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Survey: Less than half of women of color say they have a fair chance to advance at work

Employers: Do you want to keep your talented employees who are women of color? If so, you better shape up—and fast.

New research from Working Mother Research Institute entitled Multicultural Women at Work has some discouraging findings when it comes to the engagement and advancement of women of color in the workplace.

  • Less than half (48%) of the women of color surveyed said they are satisfied with their ability to move to a better position at their companies.
  • Just 29% say they will definitely stay with their current company for the next three years.
  • Fifty-four percent of African-American women and 36% of Asian women said race, not talent, was the first thing people noticed about them when they walked into the room. In contrast, more than half of white women say their talent is the first thing people spot.

The survey also looked at women’s desire to advance. A full 54% of multicultural women surveyed said they wanted jobs with more responsibility, versus 41% of white women.

Companies that don’t provide their multicultural employees with opportunities for advancement or an environment where they can be themselves are likely to lose talent, says Subha Barry, VP and general manager of Working Mother Media.

“This population [of professional women of color] is growing and companies need to recognize that those that they have on their books—who are few and far between—are not happy where they are and are likely to leave them,” Barry says.

Fortunately, there are a number of things companies can do to engage and retain women of color, say Barry and other experts.

Stop being uptight about differences.

Companies that pay lip service to diversity, yet express discomfort about how multicultural women look or dress are sending mixed messages, says Barry. Survey respondents who said they can be their authentic selves at work reported greater job satisfaction than those who did not (91% vs. 36%), as well as better communication with their boss (80% vs. 44%). They were also more likely to say that they are treated equally within the company (78% vs 29%).

That means not assuming a Muslim woman who wears a hijab is timid and can’t speak up, or that an African-American woman who doesn’t straighten her hair is unprofessional. “Value them for the brains, for the intellect, for the work ethic and for all of the other things that they bring to the table. Do not make a judgment about them because of the way they do their hair,” says Barry.

Start talking about diversity.

Simma Lieberman, founder of Simma Lieberman Associates, a diversity consultancy in Berkeley, California, says that companies need to make women of color feel welcome from the moment they walk in the door. She suggests that firms assign someone to take new employees “under her wing” and help address any concerns.

Diversity consultant Sharon E. Jones, founder of Chicago-based Jones Diversity, Inc. agrees. Company leadership should also talk about the importance of diversity and help employees open up about what is and isn’t okay behavior. “It should be fine to say, ‘When you did x, it made me feel this way,’ or “It made me feel excluded,’” Jones says. Of course, having such open dialogue without hurt feelings or resentment takes work and practice, she says.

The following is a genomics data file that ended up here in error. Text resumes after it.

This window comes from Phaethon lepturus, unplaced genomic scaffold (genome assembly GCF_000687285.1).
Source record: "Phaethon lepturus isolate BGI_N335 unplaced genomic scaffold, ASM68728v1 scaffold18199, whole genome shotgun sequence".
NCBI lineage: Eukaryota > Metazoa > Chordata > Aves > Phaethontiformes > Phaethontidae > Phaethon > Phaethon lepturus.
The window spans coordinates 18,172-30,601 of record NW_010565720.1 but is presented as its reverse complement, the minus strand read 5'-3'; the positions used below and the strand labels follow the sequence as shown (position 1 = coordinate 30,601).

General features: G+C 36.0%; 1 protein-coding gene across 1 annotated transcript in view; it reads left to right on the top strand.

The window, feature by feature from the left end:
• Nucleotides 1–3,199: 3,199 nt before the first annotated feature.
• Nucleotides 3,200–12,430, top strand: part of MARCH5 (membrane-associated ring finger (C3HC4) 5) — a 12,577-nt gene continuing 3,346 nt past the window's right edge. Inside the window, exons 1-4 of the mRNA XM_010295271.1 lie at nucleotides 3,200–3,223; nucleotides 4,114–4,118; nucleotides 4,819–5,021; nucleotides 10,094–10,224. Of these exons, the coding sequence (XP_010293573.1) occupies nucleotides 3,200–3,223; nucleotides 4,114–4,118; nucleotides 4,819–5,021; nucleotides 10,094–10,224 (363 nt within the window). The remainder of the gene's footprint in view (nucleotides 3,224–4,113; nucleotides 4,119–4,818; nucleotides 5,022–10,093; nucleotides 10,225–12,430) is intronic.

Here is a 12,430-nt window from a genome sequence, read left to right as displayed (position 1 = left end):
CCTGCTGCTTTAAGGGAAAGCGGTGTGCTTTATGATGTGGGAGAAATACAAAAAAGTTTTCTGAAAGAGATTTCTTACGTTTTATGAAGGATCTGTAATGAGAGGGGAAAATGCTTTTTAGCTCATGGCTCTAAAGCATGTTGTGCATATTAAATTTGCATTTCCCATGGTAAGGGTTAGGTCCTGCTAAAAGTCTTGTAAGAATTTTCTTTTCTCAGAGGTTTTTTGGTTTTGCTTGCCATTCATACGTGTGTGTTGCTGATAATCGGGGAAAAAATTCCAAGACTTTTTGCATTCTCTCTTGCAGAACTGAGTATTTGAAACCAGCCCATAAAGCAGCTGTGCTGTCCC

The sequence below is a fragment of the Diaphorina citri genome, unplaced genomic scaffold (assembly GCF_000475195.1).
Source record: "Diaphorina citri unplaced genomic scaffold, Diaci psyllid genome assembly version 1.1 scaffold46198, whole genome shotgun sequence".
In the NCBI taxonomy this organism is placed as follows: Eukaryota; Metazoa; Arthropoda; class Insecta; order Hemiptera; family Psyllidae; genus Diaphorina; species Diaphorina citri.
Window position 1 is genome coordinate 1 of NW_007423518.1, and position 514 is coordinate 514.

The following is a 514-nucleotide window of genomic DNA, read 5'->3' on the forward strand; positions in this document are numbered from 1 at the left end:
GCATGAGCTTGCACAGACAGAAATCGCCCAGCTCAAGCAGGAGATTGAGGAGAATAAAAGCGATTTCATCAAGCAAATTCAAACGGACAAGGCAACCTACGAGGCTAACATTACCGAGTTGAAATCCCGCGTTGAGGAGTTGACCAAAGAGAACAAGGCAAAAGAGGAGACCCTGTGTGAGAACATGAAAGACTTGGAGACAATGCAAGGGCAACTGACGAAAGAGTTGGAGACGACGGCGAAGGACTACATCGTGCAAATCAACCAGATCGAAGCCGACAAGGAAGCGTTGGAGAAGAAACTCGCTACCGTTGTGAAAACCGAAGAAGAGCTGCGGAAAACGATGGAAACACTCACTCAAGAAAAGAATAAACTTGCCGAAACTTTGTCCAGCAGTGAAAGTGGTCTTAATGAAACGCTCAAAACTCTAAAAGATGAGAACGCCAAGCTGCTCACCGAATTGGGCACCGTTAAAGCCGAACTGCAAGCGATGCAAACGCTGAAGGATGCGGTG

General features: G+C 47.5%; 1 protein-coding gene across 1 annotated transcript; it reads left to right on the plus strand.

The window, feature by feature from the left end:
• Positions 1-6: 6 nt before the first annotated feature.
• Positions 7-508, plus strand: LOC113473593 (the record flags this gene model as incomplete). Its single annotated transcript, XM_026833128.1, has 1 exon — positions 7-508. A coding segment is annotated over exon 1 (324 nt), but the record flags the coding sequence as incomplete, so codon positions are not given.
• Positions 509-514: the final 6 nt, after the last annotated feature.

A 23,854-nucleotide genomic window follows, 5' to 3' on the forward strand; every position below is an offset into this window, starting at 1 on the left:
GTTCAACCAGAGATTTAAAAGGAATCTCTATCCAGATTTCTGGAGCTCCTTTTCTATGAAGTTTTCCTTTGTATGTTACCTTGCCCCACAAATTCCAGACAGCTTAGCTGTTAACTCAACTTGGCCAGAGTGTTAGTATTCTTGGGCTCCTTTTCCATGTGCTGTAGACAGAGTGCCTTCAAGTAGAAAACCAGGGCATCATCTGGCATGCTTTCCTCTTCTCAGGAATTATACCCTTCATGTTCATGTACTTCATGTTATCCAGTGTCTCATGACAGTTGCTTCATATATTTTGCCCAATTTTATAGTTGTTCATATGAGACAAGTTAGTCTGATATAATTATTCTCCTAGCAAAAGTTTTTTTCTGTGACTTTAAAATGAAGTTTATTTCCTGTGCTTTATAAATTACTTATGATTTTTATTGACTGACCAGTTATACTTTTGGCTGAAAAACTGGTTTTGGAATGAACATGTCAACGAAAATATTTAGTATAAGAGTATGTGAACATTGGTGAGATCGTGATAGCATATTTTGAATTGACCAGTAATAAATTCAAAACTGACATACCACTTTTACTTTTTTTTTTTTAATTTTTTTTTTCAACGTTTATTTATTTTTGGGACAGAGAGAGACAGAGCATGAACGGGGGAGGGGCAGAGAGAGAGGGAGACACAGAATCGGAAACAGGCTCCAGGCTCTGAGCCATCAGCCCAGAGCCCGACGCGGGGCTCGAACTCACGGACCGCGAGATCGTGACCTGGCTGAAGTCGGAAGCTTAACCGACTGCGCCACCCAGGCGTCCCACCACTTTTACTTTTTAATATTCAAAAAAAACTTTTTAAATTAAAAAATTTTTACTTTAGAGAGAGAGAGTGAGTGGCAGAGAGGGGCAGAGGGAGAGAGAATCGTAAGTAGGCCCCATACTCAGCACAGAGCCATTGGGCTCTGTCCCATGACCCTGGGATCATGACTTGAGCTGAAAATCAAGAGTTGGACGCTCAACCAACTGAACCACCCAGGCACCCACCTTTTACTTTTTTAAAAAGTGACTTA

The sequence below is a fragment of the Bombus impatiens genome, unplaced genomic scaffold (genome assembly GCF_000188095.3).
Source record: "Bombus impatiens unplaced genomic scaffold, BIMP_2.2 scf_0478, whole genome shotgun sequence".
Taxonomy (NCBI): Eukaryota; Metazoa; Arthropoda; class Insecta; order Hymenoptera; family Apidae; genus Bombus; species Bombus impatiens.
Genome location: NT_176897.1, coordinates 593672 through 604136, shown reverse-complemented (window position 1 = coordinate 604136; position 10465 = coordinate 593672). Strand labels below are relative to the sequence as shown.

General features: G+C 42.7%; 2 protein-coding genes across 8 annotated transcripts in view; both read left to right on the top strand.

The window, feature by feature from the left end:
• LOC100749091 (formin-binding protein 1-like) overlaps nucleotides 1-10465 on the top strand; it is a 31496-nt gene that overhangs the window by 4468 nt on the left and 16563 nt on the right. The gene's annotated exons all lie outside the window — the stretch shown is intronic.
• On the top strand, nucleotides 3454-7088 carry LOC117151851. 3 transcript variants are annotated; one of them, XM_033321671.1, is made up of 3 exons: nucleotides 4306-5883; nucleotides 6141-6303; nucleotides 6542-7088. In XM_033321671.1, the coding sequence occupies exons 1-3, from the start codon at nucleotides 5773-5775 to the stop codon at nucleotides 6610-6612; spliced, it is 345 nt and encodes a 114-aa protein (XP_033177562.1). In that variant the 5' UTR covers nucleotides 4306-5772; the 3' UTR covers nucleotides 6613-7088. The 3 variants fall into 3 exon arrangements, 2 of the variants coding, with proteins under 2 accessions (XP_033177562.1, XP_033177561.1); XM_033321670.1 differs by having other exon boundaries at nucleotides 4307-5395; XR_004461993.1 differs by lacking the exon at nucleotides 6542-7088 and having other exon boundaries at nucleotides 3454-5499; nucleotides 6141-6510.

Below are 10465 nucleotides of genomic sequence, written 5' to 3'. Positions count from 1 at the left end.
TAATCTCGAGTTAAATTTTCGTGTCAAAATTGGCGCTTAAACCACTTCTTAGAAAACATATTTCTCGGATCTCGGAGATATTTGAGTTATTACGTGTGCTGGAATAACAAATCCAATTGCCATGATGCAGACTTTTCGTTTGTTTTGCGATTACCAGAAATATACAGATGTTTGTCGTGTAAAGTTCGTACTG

Make sure opportunities exist.

Take a look at your leadership. Are there any women of color in top roles? If multicultural women don’t see themselves reflected in a company’s leadership, they’re not going to have much faith that the company will provide them opportunities for advancement, says Jones. Work on defining career paths for all employees and be sure to put forth diverse slates of candidates for promotion opportunities, rather than just hand-selecting a few candidates, she suggests.

Train for unconscious bias.

Managers may be biased without realizing it. It’s human nature to gravitate toward people who look, think and act like you do, Jones says. Consider instituting unconscious bias training to help managers and employees become more aware of their behaviors and to root out some of the assumptions that are made about various races and ethnicities, she says.

Initiate formal mentoring programs.

When you just leave people to their own devices to find mentors, many employees will be left out or paired with mentors who don’t help. Instead, create a formal program that thoughtfully matches employees and mentors according to goals, skills and expertise, says Lieberman.

School your search firms.

It is important to be explicit with executive recruiters about diversity, Jones says. If white men are who your company has tended to hire in the past, your search firm may just send you more of the same, she says.

Check your metrics.

Data will tell you a lot. Take the time to scrutinize salaries for disparities related to gender, race, and ethnicity, track promotion rates of women of color and calculate gender, race and ethnicity ratios in various areas of the company, especially leadership. When companies take an active role in tracking these metrics, says Barry, it sends a message that they’re serious about advancing women of color.

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